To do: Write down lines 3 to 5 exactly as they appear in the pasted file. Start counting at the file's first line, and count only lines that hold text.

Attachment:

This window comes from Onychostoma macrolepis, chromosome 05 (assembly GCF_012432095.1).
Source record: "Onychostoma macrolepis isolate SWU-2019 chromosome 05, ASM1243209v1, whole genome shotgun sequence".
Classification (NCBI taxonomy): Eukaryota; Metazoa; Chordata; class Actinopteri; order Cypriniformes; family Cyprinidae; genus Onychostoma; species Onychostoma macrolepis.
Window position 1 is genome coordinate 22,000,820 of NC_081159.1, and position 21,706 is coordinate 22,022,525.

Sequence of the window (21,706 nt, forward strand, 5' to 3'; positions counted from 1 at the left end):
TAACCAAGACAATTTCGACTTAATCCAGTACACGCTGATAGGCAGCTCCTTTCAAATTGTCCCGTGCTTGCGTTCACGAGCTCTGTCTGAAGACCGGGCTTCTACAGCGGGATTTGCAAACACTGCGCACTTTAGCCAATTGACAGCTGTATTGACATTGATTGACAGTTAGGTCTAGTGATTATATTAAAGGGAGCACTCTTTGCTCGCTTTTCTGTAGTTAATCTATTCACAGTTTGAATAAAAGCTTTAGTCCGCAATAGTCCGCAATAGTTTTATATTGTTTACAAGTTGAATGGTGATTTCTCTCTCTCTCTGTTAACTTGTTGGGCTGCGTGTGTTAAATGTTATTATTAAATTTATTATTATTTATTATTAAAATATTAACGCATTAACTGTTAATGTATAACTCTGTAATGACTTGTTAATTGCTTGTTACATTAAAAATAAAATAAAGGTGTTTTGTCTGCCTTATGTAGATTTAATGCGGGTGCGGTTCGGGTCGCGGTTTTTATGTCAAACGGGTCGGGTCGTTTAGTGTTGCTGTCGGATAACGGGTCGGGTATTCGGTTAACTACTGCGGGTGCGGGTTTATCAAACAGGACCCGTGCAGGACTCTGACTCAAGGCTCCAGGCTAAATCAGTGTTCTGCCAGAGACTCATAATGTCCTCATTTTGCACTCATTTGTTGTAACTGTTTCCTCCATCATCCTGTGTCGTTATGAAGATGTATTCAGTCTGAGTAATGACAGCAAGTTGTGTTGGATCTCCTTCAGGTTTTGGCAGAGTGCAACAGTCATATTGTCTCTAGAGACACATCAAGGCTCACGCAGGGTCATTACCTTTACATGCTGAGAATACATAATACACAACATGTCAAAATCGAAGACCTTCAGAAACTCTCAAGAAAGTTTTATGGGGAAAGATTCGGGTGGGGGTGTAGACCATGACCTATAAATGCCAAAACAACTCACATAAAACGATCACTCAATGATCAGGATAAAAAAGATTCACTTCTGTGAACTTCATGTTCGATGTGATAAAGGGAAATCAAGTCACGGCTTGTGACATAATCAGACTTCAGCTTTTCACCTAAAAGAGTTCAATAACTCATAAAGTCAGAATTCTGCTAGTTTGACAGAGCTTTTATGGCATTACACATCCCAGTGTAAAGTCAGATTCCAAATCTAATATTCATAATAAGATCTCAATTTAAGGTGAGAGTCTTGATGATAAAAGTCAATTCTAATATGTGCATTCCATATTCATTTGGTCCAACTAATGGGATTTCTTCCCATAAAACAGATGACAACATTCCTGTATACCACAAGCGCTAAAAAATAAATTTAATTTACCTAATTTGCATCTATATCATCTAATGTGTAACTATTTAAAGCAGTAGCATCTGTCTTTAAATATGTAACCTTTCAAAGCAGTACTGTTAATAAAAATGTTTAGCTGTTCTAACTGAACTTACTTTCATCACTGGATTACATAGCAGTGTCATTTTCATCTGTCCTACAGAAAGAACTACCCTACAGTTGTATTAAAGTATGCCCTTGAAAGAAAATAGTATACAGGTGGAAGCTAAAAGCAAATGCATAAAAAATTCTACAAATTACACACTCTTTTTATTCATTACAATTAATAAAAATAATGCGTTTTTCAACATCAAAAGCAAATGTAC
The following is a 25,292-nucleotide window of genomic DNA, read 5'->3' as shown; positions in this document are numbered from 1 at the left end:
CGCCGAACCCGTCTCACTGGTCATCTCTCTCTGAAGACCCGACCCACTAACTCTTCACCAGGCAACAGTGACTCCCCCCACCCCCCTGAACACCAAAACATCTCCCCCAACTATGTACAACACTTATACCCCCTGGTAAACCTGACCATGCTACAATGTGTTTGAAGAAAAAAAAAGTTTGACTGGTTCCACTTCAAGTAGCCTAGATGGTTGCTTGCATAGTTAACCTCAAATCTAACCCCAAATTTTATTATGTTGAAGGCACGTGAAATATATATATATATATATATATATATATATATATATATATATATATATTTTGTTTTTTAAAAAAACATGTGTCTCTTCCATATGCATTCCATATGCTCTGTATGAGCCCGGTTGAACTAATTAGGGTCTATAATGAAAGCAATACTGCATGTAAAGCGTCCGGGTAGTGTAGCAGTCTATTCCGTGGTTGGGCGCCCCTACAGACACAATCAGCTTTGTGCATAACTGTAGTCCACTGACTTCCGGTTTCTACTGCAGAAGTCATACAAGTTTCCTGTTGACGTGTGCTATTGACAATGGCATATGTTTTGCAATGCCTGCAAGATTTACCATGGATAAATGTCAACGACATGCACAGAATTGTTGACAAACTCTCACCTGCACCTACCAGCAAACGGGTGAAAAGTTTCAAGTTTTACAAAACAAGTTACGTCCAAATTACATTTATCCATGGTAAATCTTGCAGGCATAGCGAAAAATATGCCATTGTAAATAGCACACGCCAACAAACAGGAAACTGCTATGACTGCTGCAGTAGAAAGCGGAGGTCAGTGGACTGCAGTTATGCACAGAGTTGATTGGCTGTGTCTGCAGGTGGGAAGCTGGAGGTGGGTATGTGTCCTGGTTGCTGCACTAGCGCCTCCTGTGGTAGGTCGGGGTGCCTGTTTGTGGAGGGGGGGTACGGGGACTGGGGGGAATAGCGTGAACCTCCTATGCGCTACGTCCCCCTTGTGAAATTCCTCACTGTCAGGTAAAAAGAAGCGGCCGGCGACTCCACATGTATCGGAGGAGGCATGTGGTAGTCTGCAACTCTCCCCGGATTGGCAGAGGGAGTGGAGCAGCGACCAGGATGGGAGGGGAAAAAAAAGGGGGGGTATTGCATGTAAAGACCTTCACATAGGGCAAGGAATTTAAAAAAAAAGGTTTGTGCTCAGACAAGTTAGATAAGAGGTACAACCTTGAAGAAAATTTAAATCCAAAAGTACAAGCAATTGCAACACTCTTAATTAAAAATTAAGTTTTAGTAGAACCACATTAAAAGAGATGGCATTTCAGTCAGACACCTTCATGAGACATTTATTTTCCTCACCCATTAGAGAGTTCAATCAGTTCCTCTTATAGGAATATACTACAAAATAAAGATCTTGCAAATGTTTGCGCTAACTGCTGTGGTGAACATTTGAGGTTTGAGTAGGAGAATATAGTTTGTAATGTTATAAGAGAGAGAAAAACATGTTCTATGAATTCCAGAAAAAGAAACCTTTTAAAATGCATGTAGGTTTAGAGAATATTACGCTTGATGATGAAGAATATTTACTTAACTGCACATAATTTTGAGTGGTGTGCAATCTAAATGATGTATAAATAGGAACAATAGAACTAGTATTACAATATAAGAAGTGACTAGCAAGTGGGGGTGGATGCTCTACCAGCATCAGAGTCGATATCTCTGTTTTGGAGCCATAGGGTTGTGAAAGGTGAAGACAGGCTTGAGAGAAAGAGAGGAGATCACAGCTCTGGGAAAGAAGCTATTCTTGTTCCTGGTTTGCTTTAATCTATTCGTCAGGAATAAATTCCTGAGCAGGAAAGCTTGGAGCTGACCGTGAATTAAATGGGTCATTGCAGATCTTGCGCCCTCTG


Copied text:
Classification (NCBI taxonomy): Eukaryota; Metazoa; Chordata; class Actinopteri; order Cypriniformes; family Cyprinidae; genus Onychostoma; species Onychostoma macrolepis.
Window position 1 is genome coordinate 22,000,820 of NC_081159.1, and position 21,706 is coordinate 22,022,525.

Sequence of the window (21,706 nt, forward strand, 5' to 3'; positions counted from 1 at the left end):